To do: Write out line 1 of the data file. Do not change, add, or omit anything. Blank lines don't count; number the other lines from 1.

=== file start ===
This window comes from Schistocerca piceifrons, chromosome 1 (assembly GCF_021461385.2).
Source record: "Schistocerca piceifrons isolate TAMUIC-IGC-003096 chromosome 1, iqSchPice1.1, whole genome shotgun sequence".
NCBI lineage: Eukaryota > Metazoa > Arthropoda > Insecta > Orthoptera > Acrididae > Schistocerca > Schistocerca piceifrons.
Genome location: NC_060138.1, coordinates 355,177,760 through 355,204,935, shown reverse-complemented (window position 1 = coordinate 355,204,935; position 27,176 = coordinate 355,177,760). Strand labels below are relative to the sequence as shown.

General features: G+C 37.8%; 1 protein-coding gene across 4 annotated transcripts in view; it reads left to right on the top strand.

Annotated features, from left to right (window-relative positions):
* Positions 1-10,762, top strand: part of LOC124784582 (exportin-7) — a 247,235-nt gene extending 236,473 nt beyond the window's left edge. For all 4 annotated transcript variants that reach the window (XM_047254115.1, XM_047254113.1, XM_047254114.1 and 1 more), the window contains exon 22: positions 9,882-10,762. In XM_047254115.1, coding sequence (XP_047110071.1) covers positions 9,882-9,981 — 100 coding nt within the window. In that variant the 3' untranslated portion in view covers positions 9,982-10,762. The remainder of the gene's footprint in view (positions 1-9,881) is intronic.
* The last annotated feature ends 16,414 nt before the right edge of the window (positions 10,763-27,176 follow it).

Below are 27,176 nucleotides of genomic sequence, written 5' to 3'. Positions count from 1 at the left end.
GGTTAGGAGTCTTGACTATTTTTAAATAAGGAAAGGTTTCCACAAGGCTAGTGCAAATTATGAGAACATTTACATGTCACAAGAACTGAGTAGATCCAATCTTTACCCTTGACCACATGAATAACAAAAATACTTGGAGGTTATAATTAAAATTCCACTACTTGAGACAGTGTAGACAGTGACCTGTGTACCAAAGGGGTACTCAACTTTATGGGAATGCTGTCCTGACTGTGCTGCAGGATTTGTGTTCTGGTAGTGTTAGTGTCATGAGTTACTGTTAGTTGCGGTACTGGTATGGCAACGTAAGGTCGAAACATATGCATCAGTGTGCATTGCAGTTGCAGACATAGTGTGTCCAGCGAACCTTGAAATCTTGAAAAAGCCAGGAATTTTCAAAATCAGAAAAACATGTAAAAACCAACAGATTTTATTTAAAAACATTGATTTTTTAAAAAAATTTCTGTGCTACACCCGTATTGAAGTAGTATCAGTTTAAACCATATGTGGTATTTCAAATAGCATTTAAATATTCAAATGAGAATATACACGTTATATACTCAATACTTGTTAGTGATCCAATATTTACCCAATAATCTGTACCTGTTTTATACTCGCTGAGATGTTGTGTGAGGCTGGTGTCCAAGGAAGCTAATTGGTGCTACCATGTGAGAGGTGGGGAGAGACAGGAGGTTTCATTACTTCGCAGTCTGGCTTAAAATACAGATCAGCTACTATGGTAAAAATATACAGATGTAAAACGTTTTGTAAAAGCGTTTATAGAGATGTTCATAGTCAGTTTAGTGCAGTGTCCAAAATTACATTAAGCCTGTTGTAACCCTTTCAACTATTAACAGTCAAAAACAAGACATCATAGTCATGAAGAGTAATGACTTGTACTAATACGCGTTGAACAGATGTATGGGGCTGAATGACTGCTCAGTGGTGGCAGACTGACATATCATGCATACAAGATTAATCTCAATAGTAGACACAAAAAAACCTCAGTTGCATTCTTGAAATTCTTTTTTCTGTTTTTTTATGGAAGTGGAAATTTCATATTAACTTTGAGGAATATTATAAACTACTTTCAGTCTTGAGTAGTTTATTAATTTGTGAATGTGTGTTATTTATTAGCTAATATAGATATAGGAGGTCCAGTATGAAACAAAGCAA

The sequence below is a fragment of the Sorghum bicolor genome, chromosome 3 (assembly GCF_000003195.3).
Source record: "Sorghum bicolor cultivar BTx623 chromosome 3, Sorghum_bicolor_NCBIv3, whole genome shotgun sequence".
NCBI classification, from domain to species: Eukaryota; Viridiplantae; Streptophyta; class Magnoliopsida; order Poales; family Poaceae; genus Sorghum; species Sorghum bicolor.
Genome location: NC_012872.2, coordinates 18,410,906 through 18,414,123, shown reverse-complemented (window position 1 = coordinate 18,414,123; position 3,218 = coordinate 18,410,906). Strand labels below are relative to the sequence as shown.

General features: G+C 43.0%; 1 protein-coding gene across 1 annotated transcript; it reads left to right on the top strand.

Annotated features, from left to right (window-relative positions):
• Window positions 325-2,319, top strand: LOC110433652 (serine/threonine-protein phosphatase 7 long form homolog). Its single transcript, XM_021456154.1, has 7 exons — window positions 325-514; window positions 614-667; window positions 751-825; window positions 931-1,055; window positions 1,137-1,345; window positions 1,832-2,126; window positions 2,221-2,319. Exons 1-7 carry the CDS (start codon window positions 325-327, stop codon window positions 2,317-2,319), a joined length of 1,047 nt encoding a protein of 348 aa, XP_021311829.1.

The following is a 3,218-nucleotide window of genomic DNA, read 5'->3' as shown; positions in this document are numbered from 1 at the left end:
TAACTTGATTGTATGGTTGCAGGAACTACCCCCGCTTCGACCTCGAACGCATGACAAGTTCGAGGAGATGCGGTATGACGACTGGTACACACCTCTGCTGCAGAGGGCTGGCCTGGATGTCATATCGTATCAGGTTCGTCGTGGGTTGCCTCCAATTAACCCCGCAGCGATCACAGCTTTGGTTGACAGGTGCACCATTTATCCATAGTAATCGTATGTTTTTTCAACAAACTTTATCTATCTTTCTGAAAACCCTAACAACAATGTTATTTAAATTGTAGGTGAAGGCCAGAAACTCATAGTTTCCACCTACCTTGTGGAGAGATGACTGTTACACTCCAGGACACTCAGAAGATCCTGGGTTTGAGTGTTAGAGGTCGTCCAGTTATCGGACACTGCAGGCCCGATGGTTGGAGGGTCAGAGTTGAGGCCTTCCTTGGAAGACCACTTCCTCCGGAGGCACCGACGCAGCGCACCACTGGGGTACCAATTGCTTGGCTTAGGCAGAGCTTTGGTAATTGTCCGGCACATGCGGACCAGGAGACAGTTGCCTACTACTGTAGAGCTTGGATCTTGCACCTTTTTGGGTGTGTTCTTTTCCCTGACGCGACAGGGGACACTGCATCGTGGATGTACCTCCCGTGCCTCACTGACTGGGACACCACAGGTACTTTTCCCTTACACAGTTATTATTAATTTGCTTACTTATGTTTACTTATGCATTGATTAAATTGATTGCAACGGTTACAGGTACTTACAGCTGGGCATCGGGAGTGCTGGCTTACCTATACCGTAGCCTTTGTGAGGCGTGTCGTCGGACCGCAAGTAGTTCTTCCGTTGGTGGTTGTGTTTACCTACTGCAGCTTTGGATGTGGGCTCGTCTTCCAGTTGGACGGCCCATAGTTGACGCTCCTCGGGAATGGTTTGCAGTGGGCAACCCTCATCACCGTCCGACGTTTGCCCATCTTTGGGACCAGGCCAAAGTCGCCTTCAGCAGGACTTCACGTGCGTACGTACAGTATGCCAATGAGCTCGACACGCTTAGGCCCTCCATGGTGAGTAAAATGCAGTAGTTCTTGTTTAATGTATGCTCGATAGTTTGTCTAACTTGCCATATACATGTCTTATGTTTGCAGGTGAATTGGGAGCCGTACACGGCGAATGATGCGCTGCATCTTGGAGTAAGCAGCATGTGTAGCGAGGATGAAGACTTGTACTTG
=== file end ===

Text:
This window comes from Schistocerca piceifrons, chromosome 1 (assembly GCF_021461385.2).